Seeland and Harkila’s Simon Esnouf tells Helena Douglas how offering a broad range in a relatively niche market has reaped rewards and how waterproof trousers are starting to find favour with UK shooters.
Winning a UK Shooting Industry Award for best new clothing product is an achievement, but doing so three times is remarkable.
Seeland, a Danish clothing company, has done just that. In 2011 its Harkila Pro Hunter GTX boot won the title; in 2012 the Harkila Pro Hunter Edward Classic jacket won; and in May this year the award went to the Seeland Woodcock shooting jacket.
Seeland, which is owned by its managing director Carsten Norgaard, employs around 120 staff and is Europe’s largest manufacturer of clothes, footwear and accessories for hunting. It has been manufacturing and selling the Seeland range of mid-priced shooting clothing since 1996. In the mid-90s it took over the high-end Harkila brand of clothing, but runs the two brands as separate entities.
Simon Esnouf, one of the company’s two UK sales agents, who before joining the company worked for Barbour, Columbia and Christian Dior (selling ladies’ hosiery), explains. “Harkila and Seeland are two very distinct brands that are owned and manufactured by the same company. We used to produce one product catalogue for the trade and consumers, but from this year we will be producing one for each brand because they are aimed at very different segments of the shooting market.”
Harkila, Simon adds, is predominantly known as a rifle shooting brand, and produces high-quality, high-end products for Scandinavian style stalking (which involves a lot of walking in extreme terrain), Scottish hill stalking and lowland woodland stalking. “We offer a broad range of highly technical and excellent quality clothing for all of those disciplines with prices ranging from £350-£550. Seeland is aimed at the more general rifle shooter and at shotgun shooters and is a more cost-effective brand, but one that still offers excellent quality and a good choice of well-designed, practical clothing.”
Simon notes: “in the clothing business you make 80 per cent of your sales from 20 per cent of your range, but you still need to have those extra products. Companies that pare back what they see as surplus tend to then lose sales in that 20 per cent range, so that strategy doesn’t work. Therefore we plan to continue to offer a lot of choice, but aimed at a relatively niche market. But with all of our clothing we work hard to ensure functionality, reliability and practicality, and both brands are building a good following in the shooting world.”
Part of Simon’s role is to work alongside the design team for both brands, thanks to his longstanding involvement in what he describes as the ‘rag trade’ and his knowledge of shooting. He was a keen air rifle and pistol shooter before the handgun ban, and now enjoys clay and game shooting. “My primary role is definitely sales and marketing,” he says. “I’ve done that type of work for a long time with a number of companies so I know from a shooter’s perspective what works and what doesn’t – which is useful for the designers.
“I also know a bit about the UK market and the subtle differences in what British shooters want. For example, our driven game shooters like breeks, while Europeans prefer waterproof trousers, which until now haven’t been popular in the UK. The big thing in my sales figures is that the Brits are starting to wear waterproof trousers, so last year we introduced a zip-side over-trouser which sold out completely. This year we’ve increased the size range to include extra-small and small, so ladies can wear them too.”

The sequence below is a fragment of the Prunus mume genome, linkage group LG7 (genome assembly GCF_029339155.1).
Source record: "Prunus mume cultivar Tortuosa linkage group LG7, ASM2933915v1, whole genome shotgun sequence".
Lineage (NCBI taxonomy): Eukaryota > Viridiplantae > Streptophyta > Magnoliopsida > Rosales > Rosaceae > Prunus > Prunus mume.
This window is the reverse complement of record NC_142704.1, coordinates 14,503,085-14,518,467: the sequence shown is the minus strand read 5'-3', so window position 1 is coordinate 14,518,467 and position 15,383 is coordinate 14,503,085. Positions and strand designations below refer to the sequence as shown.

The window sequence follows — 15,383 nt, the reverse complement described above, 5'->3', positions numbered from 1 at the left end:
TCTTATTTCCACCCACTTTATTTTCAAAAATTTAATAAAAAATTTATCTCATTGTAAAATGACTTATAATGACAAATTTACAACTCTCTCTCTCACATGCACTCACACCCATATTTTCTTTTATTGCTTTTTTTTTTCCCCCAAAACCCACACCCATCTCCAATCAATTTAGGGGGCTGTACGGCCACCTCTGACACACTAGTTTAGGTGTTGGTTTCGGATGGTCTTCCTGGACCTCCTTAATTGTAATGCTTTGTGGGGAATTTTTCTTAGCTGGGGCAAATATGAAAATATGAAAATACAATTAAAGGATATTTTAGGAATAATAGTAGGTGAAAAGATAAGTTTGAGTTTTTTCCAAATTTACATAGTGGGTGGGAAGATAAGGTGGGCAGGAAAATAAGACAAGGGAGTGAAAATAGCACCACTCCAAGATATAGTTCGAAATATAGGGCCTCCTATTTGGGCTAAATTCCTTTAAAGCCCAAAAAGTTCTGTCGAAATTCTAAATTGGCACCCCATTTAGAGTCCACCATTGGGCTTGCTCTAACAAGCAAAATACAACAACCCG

Seeland is a traditional wholesale company and, while never saying never, does not plan to sell direct to customers. It believes in giving each of its retailers enough room to breathe and takes each application to be a Seeland retailer on its merits. “Our primary choice of UK retailer is a gun shop with guns on the wall,” says Simon. “They would always be our core customers. We also use other retailers, such as those that sell country clothing but not guns, equestrian outlets that have a shooting range of clothing, and with the Seeland brand we also have some farming and agricultural type retailers. Then there are some unusual ‘trade’ customers. For example, we are just opening an account with the Royal Parks to supply clothing to their rangers.”
Distribution of the two brands is growing rapidly. As well as its core Scandinavian and UK market the company is also busy increasing its sales overseas, and now exports to markets where hunting is a popular activity, such as Germany, Austria, Switzerland, France, Spain, Italy and Canada.
“Interestingly, last year the UK market turnover exceeded that of Norway, making us Seeland’s second biggest market, which is quite a feat,” Simon adds. “Credit for that should also go to Ewen Steele, with whom I work very closely. I manage from the M62 south and Southern Ireland, and Ewen looks after north of the M62 and Northern Ireland. And while we are treated by Seeland as independent agents, we pool our marketing budgets, have virtually equal turnovers and there is an enjoyable element of competition between us.”
Competition between sales agents is not surprising, but Seeland itself is also operating in a highly competitive and crowded clothing market. “Yes we could branch out and make far more products like other shooting brand retailers, but as Carsten says ‘shoemaker, stick to your last.’ We are an outdoor shooting brand and that is what we do first and foremost. We want to stick to our niche, continue to make our name, and I believe that approach will mean both the Seeland and Harkila brands, and the company itself, can enjoy a secure future.”